Friday, August 31, 2012

Paraterraforming: Creating Habitable Worlds

It’s really incumbent upon us as life’s agents to extend life to another planet. I think that being a multi-planet species will significantly increase the richness and scope of the human experience.
- Elon Musk, founder of SpaceX, interview in Ad Astra, 2006

The quality of a civilization is measured not by what it has to do, but by what it wants to do.
- Bruce Murray, research scientist, Exploring Space, 1991

Terraforming is the process of modifying a planet, moon or any other suitable object in order to make it habitable for humans. The word terraforming literally means “Earth-shaping”. Mars is often regarded as the first candidate for terraforming because it is the most Earth-like planet in the Solar System. Early in its history, Mars is believed to be a lot more like Earth with a significantly thicker atmosphere and abundant liquid water on its surface. Today, transforming Mars into an Earth-like world through terraforming will require thickening its atmosphere, warming up the planet and keeping the atmospheric constituents from escaping into space. Such an endeavour will require numerous technological breakthroughs and demand huge economic resources. Furthermore, terraforming Mars is a gradual process which is expected to occur over a timescale that is likely to exceed a human lifespan and the lack of gratification in return for investment will deter initial investors. For these reasons, paraterraforming serves as an attractive intermediate step before full terraforming is achieved.

Figure 1: Artist’s impression of a terraformed Mars.

 Figure 2: Artist’s impression of a terraformed Venus.

Paraterraforming involves the construction of a pressurised habitat in the form of an air-tight roof over a particular area on a planet where an Earth-like environment is completely enclosed within the habitat. A modular, “pay-as-you-go” approach of expansion is possible for paraterraforming and this allows it to appropriately meet increasing demand. As the population increases, more pressurised habitats can be constructed over the surface of a planet until most of the planet’s surface is covered or until full terraforming of the planet is eventually achieved.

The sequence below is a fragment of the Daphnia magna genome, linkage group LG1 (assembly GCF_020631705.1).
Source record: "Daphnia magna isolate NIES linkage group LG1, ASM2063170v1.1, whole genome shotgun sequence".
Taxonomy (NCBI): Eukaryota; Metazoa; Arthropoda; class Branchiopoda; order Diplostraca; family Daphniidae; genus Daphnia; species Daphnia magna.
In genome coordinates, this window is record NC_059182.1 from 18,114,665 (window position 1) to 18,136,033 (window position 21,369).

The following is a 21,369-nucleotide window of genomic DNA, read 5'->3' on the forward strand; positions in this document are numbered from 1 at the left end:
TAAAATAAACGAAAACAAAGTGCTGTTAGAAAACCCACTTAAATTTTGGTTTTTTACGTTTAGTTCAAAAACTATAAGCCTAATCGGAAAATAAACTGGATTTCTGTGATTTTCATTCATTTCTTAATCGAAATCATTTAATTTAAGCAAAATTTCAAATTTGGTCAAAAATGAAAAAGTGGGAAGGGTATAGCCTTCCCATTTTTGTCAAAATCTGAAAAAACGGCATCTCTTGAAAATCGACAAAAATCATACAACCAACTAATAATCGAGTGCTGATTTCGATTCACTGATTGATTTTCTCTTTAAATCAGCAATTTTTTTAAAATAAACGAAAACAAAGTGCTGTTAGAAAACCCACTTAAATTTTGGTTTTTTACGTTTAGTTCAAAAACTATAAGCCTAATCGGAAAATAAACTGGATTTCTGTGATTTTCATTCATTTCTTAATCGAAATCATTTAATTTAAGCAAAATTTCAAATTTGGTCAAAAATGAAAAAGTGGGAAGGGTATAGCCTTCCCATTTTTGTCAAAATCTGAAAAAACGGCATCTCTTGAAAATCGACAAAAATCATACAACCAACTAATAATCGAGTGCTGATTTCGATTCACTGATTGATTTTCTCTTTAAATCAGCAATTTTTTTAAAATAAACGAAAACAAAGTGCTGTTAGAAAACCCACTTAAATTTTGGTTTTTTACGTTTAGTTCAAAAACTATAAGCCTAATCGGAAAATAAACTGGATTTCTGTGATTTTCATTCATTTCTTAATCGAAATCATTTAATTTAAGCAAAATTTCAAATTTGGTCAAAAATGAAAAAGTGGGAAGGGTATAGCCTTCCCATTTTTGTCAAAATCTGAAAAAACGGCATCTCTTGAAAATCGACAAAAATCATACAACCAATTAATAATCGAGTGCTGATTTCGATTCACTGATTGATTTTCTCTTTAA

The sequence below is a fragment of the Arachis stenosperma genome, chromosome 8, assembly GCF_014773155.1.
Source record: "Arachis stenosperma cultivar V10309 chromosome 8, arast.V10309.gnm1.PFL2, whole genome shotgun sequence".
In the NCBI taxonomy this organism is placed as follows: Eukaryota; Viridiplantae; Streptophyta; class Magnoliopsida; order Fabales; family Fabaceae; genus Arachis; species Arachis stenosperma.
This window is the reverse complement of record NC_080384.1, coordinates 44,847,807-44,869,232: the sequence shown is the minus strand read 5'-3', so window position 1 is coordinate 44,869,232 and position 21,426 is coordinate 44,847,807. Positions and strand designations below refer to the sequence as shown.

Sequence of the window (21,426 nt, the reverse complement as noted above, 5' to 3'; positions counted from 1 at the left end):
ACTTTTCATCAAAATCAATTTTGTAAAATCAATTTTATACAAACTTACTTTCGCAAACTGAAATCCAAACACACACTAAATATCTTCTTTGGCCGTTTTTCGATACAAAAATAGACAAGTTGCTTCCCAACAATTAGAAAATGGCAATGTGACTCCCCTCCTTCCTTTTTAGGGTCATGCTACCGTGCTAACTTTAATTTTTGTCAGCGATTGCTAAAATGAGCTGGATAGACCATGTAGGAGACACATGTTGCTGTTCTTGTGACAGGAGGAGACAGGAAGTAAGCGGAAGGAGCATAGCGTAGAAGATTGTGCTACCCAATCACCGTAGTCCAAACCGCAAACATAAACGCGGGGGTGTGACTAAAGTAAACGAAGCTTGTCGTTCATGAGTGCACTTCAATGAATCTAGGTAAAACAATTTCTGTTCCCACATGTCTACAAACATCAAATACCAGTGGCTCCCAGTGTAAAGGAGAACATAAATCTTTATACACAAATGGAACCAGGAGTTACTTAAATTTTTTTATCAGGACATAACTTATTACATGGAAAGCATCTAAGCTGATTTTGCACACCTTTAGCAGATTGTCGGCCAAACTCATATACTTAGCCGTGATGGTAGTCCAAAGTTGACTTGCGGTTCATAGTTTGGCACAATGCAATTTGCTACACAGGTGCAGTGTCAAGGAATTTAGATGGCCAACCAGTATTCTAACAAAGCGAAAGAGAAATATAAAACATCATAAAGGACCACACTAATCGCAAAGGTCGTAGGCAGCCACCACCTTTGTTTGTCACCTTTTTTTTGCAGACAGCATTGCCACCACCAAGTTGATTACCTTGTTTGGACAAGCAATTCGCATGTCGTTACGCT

A typical habitat can consists of an ultra-strong membrane that is primarily supported by the air pressure contained within it. The membrane acts as a roof over the surface of the planet, allowing sunlight in and preventing the atmosphere from escaping. At regular intervals, tension cables or support towers can anchor the membrane to the surface of the planet. To support a more Earth-like hydrological cycle, the membrane needs to be at least a few kilometres above the planet’s surface so as to provide sufficient altitude for clouds to form. A higher membrane height is also advantages for aerial transport within the habitat. To deal with the occasional meteor strike, the membrane should be designed to be capable of self-repairing.

An object that is somewhat less massive than Mars will be unsuitable for terraforming since its gravity will be too weak to hold on to an Earth-like atmosphere for long. Therefore, one key advantage of paraterraforming over terraforming is that paraterraforming can be done on objects much less massive than Mars since the atmosphere is contained by the overlying membrane rather than by gravity. As a result, even small objects such as asteroids can be paraterraformed since an Earth-like atmosphere can be contained around an asteroid by a membrane which completely envelops the asteroid. This creates a habitable environment which fully encompasses the asteroid. A paraterraformed asteroid will be rather interesting as a habitat due to its very low gravity environment.

Paraterraforming also allows the creation of Earth-like habitable environments on worlds that are too cold to support life. Such places include asteroids beyond the orbit of Mars, the satellites of the gas giant planets, comets and Kuiper Belt Objects (KBOs). The paraterraforming membranes that are used to envelope such objects can be designed to provide the necessary super-greenhouse effect to create Earth-like habitable environments at large distances from the Sun. Many of these objects are small enough that a single membrane is sufficient to completely envelope such an object. A paraterraformed comet completely enveloped within a membrane that provides a strong greenhouse effect will melt and eventually settle as a sphere of water with denser rocky material gravitationally settling in its core.